In upcoming battles over tax reform, one question sure to spark heated debate is whether the current system is “fair.” Do wealthy Americans pay “enough”? Does the middle class pay too much?
Who pays the most in federal taxes?
The federal tax system is generally progressive (versus regressive)—meaning tax rates are higher for wealthy people than for the poor. More than two-thirds of all federal taxes collected in 2010 came from the top 20% of taxpayers, and more than a fifth came from the wealthiest 1% of filers (with $500,000 in income or more). The top 1% also paid three-fourths of all estate taxes, although this accounted for just 1% of all federal revenues.
Meanwhile, the poorest fifth of taxpayers got more money back from the federal government than they paid in. This is because of programs such as the Earned Income Tax Credit, which gives lower-income working Americans tax refunds even if they don’t owe taxes.
2010 taxpayer income (in 2011 dollars) Share of all federal taxes paid
- $16,961 and under (Bottom 20%) -0.1%
- $16,962 to $33,870 (21%-40%) 2.8%
- $33,871 to $59,154 (41%-60%) 9.8%
- $59,155 to $103,428 (61%-80%) 18.7%
- $103,428 and over (Top 20%) 68.6%
Are current tax rates too high?
For most of the last century, the top tax rate has been higher than the current top rate of 35%. From 1944 through 1980, the top rate ranged from 70% to 94%. In terms of effective tax rates—the amount people pay after deductions, exemptions and other benefits—the current average burden on a family of four earning the median income is near its lowest since 1955.
Could the tax code be more “fair”?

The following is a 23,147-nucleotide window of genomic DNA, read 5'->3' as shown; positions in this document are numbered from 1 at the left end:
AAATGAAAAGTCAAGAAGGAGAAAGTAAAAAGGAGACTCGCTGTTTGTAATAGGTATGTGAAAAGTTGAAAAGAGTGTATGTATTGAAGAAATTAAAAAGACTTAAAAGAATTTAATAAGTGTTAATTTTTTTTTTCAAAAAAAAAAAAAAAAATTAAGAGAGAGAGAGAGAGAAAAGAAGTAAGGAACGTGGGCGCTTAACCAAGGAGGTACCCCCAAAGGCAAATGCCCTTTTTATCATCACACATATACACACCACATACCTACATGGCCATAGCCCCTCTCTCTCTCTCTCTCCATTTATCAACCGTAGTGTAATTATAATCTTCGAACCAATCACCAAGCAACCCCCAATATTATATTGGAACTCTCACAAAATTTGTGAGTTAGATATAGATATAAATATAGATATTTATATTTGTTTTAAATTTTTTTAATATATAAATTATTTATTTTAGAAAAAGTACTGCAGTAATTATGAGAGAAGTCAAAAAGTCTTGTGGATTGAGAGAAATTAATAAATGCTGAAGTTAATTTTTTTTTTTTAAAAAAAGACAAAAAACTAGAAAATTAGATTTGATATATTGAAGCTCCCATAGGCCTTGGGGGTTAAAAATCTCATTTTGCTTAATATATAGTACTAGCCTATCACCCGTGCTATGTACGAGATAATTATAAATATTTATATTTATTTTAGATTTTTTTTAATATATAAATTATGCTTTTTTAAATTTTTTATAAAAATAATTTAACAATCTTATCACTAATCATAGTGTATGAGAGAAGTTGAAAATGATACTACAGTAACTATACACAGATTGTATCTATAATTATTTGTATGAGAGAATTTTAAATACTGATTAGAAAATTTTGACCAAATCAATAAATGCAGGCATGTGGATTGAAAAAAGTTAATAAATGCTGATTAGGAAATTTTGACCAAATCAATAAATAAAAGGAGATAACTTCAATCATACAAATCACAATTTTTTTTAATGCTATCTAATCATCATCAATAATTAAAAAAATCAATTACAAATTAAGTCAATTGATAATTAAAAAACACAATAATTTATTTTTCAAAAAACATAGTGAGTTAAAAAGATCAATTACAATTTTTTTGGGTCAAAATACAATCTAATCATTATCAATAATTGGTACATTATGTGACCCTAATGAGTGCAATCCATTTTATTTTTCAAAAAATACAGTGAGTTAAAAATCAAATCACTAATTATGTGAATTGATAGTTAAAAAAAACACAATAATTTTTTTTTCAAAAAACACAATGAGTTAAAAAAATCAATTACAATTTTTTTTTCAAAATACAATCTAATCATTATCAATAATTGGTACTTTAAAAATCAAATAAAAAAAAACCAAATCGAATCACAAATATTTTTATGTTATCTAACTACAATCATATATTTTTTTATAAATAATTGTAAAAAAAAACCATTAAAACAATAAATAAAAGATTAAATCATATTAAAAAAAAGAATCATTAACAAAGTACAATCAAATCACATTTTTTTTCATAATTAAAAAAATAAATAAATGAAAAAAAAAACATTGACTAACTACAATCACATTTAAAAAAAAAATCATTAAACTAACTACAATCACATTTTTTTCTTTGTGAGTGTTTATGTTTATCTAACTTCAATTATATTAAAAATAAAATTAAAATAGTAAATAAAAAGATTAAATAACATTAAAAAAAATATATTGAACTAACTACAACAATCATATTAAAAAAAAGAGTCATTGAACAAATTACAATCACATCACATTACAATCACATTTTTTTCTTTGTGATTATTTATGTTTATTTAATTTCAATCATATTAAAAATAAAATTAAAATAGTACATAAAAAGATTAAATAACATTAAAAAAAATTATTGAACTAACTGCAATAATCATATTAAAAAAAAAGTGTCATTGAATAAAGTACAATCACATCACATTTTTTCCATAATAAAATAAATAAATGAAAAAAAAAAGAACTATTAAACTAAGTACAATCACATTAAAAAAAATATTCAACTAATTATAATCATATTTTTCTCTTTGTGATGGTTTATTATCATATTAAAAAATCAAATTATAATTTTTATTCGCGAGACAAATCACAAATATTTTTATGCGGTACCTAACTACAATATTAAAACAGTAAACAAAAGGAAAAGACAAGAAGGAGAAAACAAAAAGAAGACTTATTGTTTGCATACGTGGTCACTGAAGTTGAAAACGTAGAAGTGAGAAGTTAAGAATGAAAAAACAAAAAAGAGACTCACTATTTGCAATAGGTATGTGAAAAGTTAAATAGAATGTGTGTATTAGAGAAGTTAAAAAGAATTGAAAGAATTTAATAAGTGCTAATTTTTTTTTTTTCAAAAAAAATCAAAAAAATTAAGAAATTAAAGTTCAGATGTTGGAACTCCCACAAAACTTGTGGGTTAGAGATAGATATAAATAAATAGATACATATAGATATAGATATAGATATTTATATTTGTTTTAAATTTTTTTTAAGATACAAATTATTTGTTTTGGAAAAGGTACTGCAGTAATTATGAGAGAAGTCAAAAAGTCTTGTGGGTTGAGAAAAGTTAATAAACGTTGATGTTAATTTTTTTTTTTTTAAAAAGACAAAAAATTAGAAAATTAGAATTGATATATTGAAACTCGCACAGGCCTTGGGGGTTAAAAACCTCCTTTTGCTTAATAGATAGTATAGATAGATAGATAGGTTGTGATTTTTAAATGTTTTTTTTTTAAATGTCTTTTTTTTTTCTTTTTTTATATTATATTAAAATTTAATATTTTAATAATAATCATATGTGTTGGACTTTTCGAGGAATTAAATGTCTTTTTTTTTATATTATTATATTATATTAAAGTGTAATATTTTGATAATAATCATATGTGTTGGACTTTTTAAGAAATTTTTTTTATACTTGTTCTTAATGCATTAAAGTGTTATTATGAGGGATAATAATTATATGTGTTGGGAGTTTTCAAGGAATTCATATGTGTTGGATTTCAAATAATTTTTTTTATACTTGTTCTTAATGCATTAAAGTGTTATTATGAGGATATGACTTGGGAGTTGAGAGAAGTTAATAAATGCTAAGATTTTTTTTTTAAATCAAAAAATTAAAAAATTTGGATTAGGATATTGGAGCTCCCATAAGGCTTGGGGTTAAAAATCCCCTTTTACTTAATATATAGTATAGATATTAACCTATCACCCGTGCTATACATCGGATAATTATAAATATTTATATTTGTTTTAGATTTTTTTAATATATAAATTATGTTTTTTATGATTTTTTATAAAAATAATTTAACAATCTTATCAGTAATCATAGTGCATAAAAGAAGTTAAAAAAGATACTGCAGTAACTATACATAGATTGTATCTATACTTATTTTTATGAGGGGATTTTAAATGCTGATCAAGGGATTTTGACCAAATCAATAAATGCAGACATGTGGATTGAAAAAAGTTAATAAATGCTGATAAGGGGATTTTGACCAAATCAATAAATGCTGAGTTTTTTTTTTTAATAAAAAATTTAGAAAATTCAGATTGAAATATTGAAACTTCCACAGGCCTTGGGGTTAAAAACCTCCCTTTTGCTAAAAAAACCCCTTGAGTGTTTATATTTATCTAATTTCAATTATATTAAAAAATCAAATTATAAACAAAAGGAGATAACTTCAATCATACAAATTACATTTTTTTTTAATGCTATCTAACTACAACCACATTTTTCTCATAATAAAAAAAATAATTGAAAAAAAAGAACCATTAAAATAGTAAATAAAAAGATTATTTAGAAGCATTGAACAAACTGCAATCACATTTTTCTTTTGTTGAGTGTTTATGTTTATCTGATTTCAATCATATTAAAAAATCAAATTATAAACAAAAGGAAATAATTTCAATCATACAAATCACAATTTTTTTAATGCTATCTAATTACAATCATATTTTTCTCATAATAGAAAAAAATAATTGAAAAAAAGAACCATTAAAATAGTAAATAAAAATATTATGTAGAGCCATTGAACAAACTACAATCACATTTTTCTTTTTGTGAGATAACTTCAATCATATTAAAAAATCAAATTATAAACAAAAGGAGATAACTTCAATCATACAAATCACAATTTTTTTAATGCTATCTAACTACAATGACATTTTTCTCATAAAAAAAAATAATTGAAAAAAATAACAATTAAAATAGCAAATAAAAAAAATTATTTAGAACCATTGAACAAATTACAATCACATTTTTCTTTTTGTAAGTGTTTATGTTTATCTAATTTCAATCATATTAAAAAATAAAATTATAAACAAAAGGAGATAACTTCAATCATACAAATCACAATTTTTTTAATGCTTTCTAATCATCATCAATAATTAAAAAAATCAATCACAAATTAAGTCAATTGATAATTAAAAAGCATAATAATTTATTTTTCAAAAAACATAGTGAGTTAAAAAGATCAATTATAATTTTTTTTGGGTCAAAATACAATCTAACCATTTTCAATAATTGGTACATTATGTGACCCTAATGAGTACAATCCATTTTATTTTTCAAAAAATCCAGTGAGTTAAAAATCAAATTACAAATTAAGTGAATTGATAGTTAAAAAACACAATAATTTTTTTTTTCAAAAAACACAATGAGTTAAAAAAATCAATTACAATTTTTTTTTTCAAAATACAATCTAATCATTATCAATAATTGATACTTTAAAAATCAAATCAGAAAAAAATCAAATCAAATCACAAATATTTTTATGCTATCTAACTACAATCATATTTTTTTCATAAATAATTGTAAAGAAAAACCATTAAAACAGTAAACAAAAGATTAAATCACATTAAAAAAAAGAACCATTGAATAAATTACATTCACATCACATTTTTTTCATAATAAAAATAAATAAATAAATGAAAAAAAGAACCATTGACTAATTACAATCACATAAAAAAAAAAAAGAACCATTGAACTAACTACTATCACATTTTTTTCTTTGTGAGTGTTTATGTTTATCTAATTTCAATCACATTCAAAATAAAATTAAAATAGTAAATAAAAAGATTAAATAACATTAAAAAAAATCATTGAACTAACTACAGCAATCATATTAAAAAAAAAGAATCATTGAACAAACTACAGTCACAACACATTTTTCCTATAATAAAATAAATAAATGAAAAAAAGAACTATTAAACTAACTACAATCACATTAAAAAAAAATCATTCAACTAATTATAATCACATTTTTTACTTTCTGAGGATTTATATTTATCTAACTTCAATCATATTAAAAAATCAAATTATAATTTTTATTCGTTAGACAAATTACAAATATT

The amount of income subject to payroll taxes is capped ($106,800 in 2010), which means these taxes fall more heavily on poorer Americans. In 2010, the top 1% of taxpayers paid just 4% of all payroll taxes because so much of their income was sheltered from this tax.
The 2001 and 2003 tax cuts also mostly benefited the wealthy. According to the Tax Policy Center, the average break for millionaires will be $135,489 in 2011, versus $1,242 for people earning between $75,000 and $100,000.
Wealthier taxpayers are also more likely to “itemize.” Roughly 70% of taxpayers don’t take advantage of deductions for home mortgage interest, state and local taxes, IRA contributions and other benefits because their expenses for these items don’t exceed the “standard” deduction ($11,400 for a married couple in 2010).
Links to Other Resources
- Joint Committee on Taxation – Present Law And Historical Overview of The Federal Tax System
- Joint Committee on Taxation – General Explanation of Tax Legislation Enacted In The 111th Congress
- The Tax Policy Center – Tax Facts
- The Tax Policy Center – The Distribution of Federal Taxes, 2009-2012
- Internal Revenue Service – Tax Statistics
- Internal Revenue Service – IRS Data Book
- U.S. Department of the Treasury – Office of Tax Analysis Resource Center